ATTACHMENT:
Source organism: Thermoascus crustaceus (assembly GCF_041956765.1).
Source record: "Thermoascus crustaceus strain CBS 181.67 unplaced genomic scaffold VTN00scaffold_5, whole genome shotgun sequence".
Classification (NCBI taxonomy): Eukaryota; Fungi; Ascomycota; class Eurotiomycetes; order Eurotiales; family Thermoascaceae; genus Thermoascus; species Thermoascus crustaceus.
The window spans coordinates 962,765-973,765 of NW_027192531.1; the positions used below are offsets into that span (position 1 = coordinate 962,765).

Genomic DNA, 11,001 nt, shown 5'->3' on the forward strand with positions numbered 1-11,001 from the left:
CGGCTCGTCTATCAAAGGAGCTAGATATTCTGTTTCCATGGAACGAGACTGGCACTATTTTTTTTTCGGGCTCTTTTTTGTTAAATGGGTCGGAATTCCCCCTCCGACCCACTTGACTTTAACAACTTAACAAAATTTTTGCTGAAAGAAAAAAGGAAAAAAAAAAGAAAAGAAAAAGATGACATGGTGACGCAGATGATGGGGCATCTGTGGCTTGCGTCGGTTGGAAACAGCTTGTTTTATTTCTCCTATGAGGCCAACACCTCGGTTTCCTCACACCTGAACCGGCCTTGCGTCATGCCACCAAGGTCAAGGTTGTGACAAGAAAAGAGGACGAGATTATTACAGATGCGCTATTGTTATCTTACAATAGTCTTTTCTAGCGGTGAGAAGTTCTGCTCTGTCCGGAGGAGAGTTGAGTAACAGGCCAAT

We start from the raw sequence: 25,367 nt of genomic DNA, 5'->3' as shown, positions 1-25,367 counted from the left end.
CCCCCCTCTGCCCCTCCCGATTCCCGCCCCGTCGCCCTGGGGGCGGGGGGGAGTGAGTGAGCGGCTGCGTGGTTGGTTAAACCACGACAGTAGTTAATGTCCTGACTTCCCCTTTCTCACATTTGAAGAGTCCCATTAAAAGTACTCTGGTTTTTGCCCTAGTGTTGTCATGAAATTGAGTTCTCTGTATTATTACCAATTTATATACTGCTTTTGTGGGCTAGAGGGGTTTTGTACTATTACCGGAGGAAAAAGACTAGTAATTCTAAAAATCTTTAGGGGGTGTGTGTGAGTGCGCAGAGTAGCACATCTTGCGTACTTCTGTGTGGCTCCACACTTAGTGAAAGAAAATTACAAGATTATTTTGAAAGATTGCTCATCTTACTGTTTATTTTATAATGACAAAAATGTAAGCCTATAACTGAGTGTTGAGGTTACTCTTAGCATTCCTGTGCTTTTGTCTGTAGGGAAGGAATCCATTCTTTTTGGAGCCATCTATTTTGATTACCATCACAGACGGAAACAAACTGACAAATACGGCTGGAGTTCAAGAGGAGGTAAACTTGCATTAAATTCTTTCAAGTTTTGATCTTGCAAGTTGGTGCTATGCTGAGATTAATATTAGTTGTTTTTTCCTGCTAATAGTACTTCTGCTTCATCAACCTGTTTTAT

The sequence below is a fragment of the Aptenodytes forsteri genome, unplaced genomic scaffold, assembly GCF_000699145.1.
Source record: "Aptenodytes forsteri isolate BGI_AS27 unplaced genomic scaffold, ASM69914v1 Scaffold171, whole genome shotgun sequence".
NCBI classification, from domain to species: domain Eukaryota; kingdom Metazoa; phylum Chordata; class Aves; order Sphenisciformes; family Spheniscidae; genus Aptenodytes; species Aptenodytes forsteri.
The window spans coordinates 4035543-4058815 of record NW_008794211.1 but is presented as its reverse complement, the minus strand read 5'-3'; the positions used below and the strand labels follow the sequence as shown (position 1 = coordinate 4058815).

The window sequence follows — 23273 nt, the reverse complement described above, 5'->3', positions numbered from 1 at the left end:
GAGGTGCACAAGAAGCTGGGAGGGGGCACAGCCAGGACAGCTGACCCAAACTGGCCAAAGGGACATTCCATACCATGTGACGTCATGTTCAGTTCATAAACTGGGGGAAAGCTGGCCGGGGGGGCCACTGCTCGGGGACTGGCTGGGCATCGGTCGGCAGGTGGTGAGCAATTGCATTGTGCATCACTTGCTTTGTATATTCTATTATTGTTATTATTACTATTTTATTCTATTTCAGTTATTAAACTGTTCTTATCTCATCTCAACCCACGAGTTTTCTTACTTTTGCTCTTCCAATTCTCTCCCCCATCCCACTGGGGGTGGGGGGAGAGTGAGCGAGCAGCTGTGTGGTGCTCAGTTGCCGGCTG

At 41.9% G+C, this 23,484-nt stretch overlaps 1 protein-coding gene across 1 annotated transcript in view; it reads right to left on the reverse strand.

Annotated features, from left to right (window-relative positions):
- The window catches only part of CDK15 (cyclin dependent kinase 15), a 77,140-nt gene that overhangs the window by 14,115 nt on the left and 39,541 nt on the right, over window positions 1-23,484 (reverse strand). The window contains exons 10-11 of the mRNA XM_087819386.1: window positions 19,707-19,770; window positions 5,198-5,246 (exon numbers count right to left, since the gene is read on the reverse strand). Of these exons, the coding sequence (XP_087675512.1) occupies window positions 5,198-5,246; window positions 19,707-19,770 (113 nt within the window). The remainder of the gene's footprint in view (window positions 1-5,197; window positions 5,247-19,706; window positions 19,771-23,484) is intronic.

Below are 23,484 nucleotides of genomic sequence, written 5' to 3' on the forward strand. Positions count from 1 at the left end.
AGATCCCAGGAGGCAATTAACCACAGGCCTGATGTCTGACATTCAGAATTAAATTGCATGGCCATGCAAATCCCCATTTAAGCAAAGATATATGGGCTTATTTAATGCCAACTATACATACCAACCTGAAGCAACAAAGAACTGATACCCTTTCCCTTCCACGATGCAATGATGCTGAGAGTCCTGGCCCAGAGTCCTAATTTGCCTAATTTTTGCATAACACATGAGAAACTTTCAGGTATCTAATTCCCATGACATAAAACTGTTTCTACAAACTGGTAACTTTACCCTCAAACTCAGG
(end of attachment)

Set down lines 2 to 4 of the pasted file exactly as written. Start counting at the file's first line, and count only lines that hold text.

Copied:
Source record: "Thermoascus crustaceus strain CBS 181.67 unplaced genomic scaffold VTN00scaffold_5, whole genome shotgun sequence".
Classification (NCBI taxonomy): Eukaryota; Fungi; Ascomycota; class Eurotiomycetes; order Eurotiales; family Thermoascaceae; genus Thermoascus; species Thermoascus crustaceus.
The window spans coordinates 962,765-973,765 of NW_027192531.1; the positions used below are offsets into that span (position 1 = coordinate 962,765).